If you don't lead, they will.

Your dog needs a leader. If you don't do it, they will. In most cases, they'll do it badly. Over the thousands of years since we first started domesticating the grey wolf into all the modern variations of dogs they've only become more and more a part of our lives, homes, and families.
 They now exist in a world that has rules and circumstances that are far removed from what their instincts and impulses tell them to do.
Your dog may not understand why you ask them to sit when you reach a curb, come to you when called, or wait patiently before diving in to tasty smelling meal, but we know that we do these things to keep them safe, healthy, and happy.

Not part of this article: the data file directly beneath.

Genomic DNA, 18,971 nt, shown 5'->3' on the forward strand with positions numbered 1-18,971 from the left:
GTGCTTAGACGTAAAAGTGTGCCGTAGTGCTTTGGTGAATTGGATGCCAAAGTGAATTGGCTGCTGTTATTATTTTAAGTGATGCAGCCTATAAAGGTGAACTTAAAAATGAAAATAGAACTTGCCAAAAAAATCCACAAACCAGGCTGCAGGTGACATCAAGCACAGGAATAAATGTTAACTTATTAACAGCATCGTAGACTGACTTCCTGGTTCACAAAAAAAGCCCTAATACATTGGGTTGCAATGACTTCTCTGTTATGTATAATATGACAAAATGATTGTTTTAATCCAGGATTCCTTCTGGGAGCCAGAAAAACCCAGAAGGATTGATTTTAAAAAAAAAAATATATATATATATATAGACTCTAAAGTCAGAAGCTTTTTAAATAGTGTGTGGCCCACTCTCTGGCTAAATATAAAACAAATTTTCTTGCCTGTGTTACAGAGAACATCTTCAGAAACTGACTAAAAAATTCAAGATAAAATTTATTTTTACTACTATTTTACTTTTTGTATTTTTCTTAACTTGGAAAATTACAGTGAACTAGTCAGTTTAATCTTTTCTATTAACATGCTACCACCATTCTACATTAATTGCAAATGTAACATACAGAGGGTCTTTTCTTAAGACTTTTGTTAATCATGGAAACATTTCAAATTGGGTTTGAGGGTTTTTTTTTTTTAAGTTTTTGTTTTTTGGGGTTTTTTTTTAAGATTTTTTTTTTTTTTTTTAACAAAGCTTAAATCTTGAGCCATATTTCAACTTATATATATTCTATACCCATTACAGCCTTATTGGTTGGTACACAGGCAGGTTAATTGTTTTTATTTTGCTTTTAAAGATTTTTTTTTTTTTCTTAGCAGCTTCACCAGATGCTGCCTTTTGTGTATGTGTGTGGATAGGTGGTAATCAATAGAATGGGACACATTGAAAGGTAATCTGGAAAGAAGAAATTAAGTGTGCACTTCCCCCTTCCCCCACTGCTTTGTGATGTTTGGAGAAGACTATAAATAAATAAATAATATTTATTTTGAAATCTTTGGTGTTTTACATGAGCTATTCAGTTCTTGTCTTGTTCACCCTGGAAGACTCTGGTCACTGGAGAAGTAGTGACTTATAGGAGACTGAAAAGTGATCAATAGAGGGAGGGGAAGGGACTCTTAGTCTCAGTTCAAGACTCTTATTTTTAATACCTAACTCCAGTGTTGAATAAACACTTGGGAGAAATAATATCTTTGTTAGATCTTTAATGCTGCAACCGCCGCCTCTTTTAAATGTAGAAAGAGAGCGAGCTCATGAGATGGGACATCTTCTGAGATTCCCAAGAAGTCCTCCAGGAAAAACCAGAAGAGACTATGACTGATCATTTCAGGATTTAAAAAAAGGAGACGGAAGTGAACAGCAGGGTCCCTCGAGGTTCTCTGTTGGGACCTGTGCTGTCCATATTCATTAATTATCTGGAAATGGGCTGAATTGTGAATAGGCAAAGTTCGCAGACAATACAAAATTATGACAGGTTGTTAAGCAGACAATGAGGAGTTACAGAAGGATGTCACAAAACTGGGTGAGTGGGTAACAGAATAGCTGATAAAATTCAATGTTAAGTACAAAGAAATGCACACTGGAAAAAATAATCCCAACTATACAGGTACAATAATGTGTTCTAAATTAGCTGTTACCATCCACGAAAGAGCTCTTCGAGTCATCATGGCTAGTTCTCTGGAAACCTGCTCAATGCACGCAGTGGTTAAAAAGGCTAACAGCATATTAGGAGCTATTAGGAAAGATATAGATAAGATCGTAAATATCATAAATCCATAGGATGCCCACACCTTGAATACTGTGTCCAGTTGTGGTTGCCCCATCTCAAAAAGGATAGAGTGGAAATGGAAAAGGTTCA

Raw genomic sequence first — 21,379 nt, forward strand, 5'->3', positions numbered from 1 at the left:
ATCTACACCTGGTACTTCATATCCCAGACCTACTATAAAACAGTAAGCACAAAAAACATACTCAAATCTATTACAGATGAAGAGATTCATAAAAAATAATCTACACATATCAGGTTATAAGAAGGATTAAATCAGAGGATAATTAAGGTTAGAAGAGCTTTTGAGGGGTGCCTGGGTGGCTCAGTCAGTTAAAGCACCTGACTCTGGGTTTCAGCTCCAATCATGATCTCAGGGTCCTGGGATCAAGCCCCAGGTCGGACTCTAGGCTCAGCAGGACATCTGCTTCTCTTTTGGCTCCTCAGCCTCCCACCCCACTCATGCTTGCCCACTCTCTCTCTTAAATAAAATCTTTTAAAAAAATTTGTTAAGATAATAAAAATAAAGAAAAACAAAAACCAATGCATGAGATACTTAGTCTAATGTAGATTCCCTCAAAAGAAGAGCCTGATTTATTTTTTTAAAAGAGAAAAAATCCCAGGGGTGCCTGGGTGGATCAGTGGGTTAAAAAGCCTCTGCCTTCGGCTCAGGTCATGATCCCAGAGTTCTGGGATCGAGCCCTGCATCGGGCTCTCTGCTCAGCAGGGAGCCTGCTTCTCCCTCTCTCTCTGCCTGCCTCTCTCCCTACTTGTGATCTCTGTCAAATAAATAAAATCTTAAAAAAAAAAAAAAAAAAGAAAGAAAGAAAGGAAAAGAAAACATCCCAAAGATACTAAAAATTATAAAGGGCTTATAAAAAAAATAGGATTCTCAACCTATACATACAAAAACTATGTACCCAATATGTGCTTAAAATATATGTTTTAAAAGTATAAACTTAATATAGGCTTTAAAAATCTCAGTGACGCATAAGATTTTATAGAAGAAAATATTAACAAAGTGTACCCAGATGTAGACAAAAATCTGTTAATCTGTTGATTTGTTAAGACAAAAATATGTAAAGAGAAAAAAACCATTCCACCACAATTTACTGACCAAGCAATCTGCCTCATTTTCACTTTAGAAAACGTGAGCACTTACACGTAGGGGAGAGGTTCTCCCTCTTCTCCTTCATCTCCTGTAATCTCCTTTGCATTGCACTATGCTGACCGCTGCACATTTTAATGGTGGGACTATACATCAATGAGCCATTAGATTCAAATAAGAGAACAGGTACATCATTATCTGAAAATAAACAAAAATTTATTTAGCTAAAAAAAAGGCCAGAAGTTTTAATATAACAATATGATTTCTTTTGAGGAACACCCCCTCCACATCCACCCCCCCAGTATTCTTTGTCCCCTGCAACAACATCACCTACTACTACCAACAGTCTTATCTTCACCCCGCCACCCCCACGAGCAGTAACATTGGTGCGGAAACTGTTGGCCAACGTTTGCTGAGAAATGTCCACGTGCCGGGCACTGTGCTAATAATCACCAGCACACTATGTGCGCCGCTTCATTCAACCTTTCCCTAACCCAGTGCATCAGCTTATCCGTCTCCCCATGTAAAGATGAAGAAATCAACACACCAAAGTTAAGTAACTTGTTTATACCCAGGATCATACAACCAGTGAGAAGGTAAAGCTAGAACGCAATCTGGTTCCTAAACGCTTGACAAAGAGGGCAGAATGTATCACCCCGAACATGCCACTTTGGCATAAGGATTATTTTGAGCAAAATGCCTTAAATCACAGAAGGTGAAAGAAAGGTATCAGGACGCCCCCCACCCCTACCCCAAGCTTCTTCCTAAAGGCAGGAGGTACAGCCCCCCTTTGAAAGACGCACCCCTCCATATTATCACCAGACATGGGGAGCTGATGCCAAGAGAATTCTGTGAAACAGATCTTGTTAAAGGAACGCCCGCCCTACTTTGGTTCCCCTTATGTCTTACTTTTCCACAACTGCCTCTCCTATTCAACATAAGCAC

It should also never be discounted how much our dogs are still pack animals who thrive when there is a clear leader in their lives. If their humans don't provide consistent structure and leadership dogs will seek to fill that void themselves. This tends to lead to all sorts of behavioral issues, from anxiety to aggression and all points in between. One of the most important pieces of advice that I always pass on to new clients is that every moment we spend with our dogs is training, whether we intend it to be or not. How you respond when your dog jumps up on you, scavenges the counter, barks at the mailman, or loses their mind about another dog walking by is a little training opportunity dropped into a random part of the day. By setting rules and expectations with clear rewards and consequences we enable our dogs to make decisions that both make sense to their instincts, and work in our world.